Mar 16, 2018, 12:57 PM EST

Graying of America will put pressure on Social Security reform

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By Mary Beth Franklin

Investment News readers and audiences who attend my Social Security seminars around the country frequently ask me when I think Congress will tackle Social Security reform. I joke that my crystal ball looks more like a blurry snow globe when it comes to predicting exactly when Congress will act, but I am sure it will happen before the Social Security trust funds are expected to run dry in 2034.The Old Age, Survivors and Disability trust funds were established as part of the Social Security reform legislation of 1983 as an accounting mechanism to keep track of surplus payroll tax revenues, the earnings on those assets and the interest that the federal government pays for money it borrows from the trust funds.The government first tapped the trust funds in 2010 to help pay for Social Security benefits when payroll tax revenue alone was not sufficient. It has been drawing down those surplus funds ever since. If Congress does not act before... Read full post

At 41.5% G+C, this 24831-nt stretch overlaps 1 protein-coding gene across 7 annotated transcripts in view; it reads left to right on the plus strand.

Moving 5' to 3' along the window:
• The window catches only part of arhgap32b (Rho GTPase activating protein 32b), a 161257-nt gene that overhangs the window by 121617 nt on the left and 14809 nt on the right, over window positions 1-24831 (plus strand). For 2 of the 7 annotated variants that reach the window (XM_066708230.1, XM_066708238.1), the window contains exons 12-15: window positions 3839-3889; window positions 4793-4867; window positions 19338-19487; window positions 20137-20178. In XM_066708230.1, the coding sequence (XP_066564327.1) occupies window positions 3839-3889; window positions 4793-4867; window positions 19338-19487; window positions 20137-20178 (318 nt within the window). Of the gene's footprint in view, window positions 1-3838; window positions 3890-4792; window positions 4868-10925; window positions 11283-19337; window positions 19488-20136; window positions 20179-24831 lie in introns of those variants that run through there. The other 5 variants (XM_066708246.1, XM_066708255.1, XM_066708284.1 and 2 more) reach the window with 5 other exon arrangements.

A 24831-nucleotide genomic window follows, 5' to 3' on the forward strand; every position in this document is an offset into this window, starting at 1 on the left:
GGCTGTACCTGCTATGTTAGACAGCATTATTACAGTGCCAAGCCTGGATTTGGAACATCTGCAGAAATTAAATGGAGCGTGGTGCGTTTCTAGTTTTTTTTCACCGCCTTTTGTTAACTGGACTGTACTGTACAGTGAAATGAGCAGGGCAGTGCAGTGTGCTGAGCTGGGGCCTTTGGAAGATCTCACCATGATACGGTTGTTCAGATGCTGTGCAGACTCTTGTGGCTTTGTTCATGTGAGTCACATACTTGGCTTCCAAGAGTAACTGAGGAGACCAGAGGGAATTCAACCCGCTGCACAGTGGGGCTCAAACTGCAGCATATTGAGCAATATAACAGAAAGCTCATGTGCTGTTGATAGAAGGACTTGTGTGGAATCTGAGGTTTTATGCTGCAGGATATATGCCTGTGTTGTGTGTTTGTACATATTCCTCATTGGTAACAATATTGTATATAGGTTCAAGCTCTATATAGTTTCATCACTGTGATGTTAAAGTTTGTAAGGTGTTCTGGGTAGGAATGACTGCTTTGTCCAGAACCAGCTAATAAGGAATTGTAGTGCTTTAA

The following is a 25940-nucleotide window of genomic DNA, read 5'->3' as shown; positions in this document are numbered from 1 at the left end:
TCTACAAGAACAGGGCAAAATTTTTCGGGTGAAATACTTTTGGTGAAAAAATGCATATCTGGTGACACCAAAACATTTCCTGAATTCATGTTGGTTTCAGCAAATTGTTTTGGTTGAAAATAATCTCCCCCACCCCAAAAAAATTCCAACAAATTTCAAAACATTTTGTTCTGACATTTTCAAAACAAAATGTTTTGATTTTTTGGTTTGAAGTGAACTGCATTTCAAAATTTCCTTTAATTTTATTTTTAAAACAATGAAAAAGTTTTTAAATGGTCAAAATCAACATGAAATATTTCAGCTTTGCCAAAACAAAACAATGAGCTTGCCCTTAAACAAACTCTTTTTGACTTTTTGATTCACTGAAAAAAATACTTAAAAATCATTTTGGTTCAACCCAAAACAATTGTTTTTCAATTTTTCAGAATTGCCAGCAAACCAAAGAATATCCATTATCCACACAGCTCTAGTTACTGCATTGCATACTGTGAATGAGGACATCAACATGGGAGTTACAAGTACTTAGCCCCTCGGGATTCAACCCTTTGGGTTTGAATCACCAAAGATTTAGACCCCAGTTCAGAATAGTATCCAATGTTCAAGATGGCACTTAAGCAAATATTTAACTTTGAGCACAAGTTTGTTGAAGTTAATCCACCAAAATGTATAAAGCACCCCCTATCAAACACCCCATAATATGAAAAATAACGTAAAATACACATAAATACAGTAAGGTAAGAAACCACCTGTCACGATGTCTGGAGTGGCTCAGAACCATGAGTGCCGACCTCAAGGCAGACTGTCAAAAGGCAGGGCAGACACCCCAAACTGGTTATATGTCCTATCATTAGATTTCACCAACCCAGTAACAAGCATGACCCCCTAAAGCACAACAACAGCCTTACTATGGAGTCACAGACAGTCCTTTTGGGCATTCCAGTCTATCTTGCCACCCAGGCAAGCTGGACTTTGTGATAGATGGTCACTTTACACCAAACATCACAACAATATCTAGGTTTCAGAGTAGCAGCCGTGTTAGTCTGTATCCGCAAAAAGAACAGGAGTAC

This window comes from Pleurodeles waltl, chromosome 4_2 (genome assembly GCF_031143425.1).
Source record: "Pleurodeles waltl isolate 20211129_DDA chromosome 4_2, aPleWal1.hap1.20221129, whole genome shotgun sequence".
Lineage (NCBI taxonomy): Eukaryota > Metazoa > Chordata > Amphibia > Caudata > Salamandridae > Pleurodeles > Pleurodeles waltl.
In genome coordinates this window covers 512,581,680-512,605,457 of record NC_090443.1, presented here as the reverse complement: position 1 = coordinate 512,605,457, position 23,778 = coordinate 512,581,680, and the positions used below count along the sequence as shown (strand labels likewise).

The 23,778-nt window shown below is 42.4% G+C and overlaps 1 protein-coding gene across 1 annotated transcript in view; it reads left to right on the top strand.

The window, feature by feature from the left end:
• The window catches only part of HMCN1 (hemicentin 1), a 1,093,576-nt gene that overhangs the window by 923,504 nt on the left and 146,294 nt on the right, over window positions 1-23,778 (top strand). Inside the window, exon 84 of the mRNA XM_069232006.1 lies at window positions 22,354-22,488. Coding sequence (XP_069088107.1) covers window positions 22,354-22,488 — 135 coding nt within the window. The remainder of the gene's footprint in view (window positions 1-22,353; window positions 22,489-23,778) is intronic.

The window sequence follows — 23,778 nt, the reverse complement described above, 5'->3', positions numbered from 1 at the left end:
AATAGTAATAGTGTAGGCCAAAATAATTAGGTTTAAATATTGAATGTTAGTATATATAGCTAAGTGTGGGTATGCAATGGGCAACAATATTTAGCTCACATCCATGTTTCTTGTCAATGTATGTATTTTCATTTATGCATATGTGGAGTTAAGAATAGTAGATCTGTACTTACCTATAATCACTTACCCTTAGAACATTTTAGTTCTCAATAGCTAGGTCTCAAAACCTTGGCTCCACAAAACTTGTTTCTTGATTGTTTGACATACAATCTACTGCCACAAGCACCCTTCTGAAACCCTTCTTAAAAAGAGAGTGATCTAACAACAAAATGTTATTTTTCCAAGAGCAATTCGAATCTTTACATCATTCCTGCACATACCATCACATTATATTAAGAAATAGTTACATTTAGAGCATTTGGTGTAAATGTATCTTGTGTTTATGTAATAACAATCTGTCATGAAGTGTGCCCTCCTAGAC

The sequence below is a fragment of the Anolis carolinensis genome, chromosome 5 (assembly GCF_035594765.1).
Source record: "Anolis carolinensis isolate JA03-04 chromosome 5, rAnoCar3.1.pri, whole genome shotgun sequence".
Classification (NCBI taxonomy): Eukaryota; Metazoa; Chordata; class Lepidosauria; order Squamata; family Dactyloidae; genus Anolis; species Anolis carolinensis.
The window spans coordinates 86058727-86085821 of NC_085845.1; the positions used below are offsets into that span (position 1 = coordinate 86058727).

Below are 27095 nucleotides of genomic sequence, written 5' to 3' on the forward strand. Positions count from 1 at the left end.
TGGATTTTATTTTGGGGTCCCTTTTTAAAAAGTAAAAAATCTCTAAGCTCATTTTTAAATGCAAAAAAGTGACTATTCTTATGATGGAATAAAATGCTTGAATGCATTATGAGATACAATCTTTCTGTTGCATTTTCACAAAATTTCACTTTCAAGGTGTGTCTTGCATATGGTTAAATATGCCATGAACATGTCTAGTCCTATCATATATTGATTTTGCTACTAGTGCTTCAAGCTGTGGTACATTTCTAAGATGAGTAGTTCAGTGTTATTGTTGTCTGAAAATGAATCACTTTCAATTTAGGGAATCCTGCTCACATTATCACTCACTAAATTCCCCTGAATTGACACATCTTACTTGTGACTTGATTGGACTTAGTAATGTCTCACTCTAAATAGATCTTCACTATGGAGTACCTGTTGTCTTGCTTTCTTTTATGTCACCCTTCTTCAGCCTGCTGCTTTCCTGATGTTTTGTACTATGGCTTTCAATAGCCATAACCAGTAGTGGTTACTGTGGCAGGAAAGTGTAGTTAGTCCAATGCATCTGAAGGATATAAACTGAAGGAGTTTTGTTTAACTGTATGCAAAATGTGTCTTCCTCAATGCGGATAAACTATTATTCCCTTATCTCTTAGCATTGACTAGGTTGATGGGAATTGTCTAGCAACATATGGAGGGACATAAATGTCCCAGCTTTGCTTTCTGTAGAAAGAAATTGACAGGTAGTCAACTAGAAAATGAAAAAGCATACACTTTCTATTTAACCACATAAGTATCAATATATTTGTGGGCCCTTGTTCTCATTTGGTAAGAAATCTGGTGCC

Mar 12, 2018, 5:02 PM EST

Social Security budget cuts lead to declining customer service

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By Mary Beth Franklin

A month before my husband Mike turned 66, he received a letter from the Social Security Administration reminding him that he could start receiving unreduced retirement benefits at his full retirement age, even if he continued to work, or he could earn an extra 8% per year by postponing his benefits up to age 70."The easiest way to apply is by going online at www.socialsecurity.gov/retireonline, our secure website," the letter said. "You may apply for retirement benefits up to three months before the month you want your benefit to start."There is a reason Social Security is encouraging people to apply for benefits on line. The agency's budget has been cut by about 11% on an inflation-adjusted basis since 2010, leading to long waits on the phone and in field offices just as demand for service is reaching record highs as aging baby boomers retire.Since the end of fiscal year 2016, SSA lost over 1,000 field office staff, bringing the total ... Read full post

Mar 7, 2018, 11:37 AM EST

Social Security and divorce: Mary Beth Franklin answers your questions

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By Mary Beth Franklin